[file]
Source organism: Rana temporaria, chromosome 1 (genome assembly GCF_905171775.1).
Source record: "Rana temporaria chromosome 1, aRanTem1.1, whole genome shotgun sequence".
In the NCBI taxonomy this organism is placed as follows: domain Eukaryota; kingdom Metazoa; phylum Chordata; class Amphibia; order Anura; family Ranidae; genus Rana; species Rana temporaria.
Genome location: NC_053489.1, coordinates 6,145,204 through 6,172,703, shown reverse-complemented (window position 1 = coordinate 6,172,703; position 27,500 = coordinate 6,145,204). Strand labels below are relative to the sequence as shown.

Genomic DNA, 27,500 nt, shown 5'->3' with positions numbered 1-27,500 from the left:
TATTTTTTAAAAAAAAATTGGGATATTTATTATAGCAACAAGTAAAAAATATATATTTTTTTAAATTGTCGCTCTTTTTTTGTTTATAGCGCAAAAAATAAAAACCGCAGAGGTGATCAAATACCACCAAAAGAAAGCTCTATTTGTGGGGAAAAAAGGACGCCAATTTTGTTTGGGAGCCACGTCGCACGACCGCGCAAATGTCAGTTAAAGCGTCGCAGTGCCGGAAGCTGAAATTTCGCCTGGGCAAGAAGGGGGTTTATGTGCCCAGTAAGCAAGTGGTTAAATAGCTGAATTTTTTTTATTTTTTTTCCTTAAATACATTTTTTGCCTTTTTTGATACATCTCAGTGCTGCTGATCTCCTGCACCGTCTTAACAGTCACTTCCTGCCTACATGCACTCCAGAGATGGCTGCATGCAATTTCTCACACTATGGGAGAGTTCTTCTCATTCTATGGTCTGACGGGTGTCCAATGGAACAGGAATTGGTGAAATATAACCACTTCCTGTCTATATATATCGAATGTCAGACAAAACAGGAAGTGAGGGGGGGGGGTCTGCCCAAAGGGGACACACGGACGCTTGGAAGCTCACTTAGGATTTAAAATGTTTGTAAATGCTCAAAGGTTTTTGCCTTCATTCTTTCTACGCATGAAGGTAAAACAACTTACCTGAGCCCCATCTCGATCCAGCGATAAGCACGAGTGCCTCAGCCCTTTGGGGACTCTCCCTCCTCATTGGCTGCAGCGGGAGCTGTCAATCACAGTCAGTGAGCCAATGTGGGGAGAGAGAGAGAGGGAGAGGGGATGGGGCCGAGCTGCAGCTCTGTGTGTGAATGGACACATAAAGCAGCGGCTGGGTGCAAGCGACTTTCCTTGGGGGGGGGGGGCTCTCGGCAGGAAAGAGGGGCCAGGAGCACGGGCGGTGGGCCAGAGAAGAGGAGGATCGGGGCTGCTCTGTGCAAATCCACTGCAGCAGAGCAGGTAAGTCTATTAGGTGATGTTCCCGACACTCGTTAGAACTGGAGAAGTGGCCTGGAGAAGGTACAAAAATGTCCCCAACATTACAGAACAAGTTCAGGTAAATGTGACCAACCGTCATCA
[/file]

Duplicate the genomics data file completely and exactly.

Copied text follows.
Source organism: Rana temporaria, chromosome 1 (genome assembly GCF_905171775.1).
Source record: "Rana temporaria chromosome 1, aRanTem1.1, whole genome shotgun sequence".
In the NCBI taxonomy this organism is placed as follows: domain Eukaryota; kingdom Metazoa; phylum Chordata; class Amphibia; order Anura; family Ranidae; genus Rana; species Rana temporaria.
Genome location: NC_053489.1, coordinates 6,145,204 through 6,172,703, shown reverse-complemented (window position 1 = coordinate 6,172,703; position 27,500 = coordinate 6,145,204). Strand labels below are relative to the sequence as shown.

Genomic DNA, 27,500 nt, shown 5'->3' with positions numbered 1-27,500 from the left:
TATTTTTTAAAAAAAAATTGGGATATTTATTATAGCAACAAGTAAAAAATATATATTTTTTTAAATTGTCGCTCTTTTTTTGTTTATAGCGCAAAAAATAAAAACCGCAGAGGTGATCAAATACCACCAAAAGAAAGCTCTATTTGTGGGGAAAAAAGGACGCCAATTTTGTTTGGGAGCCACGTCGCACGACCGCGCAAATGTCAGTTAAAGCGTCGCAGTGCCGGAAGCTGAAATTTCGCCTGGGCAAGAAGGGGGTTTATGTGCCCAGTAAGCAAGTGGTTAAATAGCTGAATTTTTTTTATTTTTTTTCCTTAAATACATTTTTTGCCTTTTTTGATACATCTCAGTGCTGCTGATCTCCTGCACCGTCTTAACAGTCACTTCCTGCCTACATGCACTCCAGAGATGGCTGCATGCAATTTCTCACACTATGGGAGAGTTCTTCTCATTCTATGGTCTGACGGGTGTCCAATGGAACAGGAATTGGTGAAATATAACCACTTCCTGTCTATATATATCGAATGTCAGACAAAACAGGAAGTGAGGGGGGGGGGTCTGCCCAAAGGGGACACACGGACGCTTGGAAGCTCACTTAGGATTTAAAATGTTTGTAAATGCTCAAAGGTTTTTGCCTTCATTCTTTCTACGCATGAAGGTAAAACAACTTACCTGAGCCCCATCTCGATCCAGCGATAAGCACGAGTGCCTCAGCCCTTTGGGGACTCTCCCTCCTCATTGGCTGCAGCGGGAGCTGTCAATCACAGTCAGTGAGCCAATGTGGGGAGAGAGAGAGAGGGAGAGGGGATGGGGCCGAGCTGCAGCTCTGTGTGTGAATGGACACATAAAGCAGCGGCTGGGTGCAAGCGACTTTCCTTGGGGGGGGGGGGCTCTCGGCAGGAAAGAGGGGCCAGGAGCACGGGCGGTGGGCCAGAGAAGAGGAGGATCGGGGCTGCTCTGTGCAAATCCACTGCAGCAGAGCAGGTAAGTCTATTAGGTGATGTTCCCGACACTCGTTAGAACTGGAGAAGTGGCCTGGAGAAGGTACAAAAATGTCCCCAACATTACAGAACAAGTTCAGGTAAATGTGACCAACCGTCATCA